It was only a matter of time. Luxury brands are getting down and dirty in their fight against eBay and with good reason.
In an article in Sunday’s NY Post, Amanda Taylor reported luxury brands are taking
eBay to court over lax policing policies. Losing business to knockoffs and to the world’s No. 1 auction site’s inability to efficiently police counterfeiters are the main reasons the brands and retailers who sell the high-end products are pulling their business from eBay. Others are fighting back in court, and winning.
Having to fight high-end brands comes at an inopportune time for eBay as sales increases are shrinking and competitors are popping up left and right. Plus, fee increases have ticked off many sellers of more regularly priced items.
"EBay was not a positive venue for luxury, which is all about authentication," said Michael Sheldon, the CEO of Portero.com, which sold luxury handbags on eBay for a few years but grew frustrated with the number of counterfeits being sold.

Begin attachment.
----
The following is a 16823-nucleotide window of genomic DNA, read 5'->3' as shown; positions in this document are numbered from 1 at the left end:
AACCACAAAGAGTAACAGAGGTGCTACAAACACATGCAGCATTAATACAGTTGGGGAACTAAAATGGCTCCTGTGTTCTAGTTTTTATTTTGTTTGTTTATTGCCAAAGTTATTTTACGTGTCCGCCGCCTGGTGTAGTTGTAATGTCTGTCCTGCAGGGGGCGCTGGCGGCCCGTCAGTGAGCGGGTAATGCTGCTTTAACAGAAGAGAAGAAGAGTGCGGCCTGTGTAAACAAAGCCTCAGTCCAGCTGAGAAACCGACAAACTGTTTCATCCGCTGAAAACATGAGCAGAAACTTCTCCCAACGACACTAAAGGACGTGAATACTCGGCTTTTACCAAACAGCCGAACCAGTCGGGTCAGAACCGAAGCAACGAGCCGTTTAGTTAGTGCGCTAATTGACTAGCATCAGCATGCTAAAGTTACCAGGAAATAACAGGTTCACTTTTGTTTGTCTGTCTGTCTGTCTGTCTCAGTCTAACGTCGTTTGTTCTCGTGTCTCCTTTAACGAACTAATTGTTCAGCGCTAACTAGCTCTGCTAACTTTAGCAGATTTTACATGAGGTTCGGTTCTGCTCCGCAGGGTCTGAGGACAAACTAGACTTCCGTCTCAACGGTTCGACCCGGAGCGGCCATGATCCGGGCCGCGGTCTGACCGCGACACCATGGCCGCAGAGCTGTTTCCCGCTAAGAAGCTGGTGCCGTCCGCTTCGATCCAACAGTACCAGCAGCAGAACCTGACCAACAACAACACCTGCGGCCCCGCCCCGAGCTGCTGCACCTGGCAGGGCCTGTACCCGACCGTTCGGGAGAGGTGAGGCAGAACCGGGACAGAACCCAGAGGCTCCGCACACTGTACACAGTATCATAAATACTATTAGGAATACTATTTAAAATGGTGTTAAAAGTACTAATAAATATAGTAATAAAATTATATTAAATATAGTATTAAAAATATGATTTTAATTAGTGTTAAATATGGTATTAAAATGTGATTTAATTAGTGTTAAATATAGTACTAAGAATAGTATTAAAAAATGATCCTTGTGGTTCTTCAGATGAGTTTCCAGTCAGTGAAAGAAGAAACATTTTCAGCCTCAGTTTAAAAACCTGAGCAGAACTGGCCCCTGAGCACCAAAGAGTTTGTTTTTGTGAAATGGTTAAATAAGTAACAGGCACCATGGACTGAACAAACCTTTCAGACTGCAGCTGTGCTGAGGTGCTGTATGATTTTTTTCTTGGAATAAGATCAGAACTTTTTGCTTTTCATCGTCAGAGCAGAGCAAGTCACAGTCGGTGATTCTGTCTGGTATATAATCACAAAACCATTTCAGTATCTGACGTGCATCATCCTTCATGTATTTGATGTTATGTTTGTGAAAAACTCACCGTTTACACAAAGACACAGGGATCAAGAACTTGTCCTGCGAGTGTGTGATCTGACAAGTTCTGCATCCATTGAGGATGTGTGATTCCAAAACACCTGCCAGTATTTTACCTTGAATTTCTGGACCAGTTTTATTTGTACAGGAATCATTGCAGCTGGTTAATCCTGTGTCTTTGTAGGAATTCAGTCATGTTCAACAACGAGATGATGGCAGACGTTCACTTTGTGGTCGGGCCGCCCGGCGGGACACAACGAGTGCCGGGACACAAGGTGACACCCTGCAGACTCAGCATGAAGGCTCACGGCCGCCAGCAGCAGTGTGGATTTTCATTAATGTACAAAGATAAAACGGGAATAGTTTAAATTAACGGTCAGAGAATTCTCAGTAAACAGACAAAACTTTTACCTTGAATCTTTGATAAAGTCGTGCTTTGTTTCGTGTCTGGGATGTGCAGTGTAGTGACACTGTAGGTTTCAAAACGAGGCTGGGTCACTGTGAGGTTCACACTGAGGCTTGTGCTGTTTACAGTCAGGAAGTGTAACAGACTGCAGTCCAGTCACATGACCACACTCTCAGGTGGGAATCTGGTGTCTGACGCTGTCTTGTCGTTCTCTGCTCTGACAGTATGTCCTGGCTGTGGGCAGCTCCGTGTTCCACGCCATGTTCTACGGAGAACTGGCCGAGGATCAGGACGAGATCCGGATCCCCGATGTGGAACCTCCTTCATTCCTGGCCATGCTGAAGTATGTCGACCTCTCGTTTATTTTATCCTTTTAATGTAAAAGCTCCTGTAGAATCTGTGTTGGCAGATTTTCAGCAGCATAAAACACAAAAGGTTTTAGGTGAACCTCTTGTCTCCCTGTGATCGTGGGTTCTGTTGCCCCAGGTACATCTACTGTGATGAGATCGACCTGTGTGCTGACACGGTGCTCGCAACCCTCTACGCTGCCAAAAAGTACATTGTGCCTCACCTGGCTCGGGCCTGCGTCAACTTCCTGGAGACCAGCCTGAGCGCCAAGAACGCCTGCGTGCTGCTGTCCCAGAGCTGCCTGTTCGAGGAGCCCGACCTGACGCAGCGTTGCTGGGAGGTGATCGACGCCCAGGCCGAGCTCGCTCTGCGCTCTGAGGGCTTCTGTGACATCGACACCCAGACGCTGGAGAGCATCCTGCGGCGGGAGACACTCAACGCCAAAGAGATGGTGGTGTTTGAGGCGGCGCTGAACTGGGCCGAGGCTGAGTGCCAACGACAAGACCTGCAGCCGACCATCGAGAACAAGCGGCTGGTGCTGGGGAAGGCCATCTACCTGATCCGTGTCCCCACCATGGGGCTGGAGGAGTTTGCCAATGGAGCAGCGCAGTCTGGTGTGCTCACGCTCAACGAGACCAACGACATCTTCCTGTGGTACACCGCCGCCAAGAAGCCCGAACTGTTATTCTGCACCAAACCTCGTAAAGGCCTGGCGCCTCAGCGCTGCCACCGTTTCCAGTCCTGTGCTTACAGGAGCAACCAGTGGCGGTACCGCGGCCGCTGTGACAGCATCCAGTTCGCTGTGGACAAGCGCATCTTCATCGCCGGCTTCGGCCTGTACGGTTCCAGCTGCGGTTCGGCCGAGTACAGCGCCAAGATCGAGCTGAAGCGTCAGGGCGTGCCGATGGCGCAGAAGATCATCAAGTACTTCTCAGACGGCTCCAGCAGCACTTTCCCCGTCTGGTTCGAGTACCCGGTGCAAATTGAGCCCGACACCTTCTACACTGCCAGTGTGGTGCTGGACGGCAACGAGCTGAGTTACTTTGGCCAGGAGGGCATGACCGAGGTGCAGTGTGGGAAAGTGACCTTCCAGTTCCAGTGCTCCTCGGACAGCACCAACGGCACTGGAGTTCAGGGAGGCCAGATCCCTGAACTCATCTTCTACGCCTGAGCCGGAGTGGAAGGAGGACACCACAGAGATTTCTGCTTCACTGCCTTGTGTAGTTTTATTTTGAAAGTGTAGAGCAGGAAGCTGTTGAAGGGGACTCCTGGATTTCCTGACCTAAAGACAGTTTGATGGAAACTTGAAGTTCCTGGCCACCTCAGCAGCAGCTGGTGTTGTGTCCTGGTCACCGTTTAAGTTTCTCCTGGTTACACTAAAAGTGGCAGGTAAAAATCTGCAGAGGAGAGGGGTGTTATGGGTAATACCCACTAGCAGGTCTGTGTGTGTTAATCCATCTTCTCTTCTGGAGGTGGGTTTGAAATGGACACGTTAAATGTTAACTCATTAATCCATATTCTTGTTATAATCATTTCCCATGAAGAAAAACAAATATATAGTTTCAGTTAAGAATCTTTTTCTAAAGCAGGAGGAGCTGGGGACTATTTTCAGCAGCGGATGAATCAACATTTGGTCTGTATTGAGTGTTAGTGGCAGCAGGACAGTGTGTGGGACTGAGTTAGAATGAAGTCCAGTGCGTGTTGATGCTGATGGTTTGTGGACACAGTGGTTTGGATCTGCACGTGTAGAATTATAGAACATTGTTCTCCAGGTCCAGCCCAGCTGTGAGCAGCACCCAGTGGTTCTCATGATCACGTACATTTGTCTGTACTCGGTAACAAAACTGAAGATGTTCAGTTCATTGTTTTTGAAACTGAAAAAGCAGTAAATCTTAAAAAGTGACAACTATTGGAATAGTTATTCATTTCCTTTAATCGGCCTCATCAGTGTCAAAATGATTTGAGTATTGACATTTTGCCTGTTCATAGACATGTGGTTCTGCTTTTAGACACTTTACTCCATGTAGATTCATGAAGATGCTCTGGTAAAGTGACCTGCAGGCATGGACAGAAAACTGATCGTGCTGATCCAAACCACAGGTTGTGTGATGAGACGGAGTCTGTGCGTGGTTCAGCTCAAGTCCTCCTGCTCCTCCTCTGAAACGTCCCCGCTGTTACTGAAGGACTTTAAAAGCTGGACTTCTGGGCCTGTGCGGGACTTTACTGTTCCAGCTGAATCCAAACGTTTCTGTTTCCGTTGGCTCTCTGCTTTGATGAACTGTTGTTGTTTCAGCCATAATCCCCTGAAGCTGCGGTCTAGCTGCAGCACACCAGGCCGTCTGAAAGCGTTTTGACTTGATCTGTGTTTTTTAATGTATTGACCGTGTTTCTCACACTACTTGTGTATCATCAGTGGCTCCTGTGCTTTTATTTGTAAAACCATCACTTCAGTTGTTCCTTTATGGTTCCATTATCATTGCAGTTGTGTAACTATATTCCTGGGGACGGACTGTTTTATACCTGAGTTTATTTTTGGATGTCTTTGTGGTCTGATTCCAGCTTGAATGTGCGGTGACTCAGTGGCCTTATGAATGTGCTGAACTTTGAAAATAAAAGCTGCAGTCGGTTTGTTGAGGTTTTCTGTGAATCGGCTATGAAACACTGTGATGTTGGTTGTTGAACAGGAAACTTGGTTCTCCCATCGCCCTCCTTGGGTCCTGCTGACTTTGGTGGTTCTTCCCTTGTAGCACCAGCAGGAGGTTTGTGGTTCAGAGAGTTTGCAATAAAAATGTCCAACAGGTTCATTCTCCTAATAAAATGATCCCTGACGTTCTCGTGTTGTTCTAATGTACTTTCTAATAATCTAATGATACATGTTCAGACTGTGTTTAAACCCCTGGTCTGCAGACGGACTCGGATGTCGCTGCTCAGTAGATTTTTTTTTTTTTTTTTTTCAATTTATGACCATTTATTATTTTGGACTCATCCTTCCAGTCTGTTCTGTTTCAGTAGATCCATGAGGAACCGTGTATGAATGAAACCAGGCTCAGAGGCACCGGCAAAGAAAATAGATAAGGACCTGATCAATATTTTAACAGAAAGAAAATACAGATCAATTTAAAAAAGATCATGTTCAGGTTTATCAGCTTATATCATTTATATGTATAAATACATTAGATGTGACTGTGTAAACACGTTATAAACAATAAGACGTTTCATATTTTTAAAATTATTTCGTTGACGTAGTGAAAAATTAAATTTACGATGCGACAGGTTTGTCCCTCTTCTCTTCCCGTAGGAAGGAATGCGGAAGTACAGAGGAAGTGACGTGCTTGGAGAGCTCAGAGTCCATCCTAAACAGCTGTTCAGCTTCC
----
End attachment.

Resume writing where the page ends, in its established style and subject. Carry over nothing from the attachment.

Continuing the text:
The final straw came last year when Portero found itself accused of hosting fakes.
"EBay shut us down using the same process they were using against counterfeiters – they couldn’t tell the difference," Sheldon said.
Earlier this month, Hermes won a case in a French court against eBay. Christian Dior and LVMH Moet Hennessy Louis Vuitton have pending cases in the French courts regarding the sale of counterfeit goods sold on eBay.
In the US, all eyes are on a decision due soon in a case Tiffany & Co. brought against the auction site. Tiffany sued the company alleging copyright infringement – out of several hundred Tiffany-labeled products purchased by the company on eBay in a 2004 investigation, they claim more than 75% were fake!
"Sellers have been overwhelmed with changes, and most are not in favor of improved economics," says the report, which also mentions the influx of high-volume sellers like Buy.com, with 500,000 listings, as having a potentially negative impact on eBay.
Read "Lux Counter Fits" here
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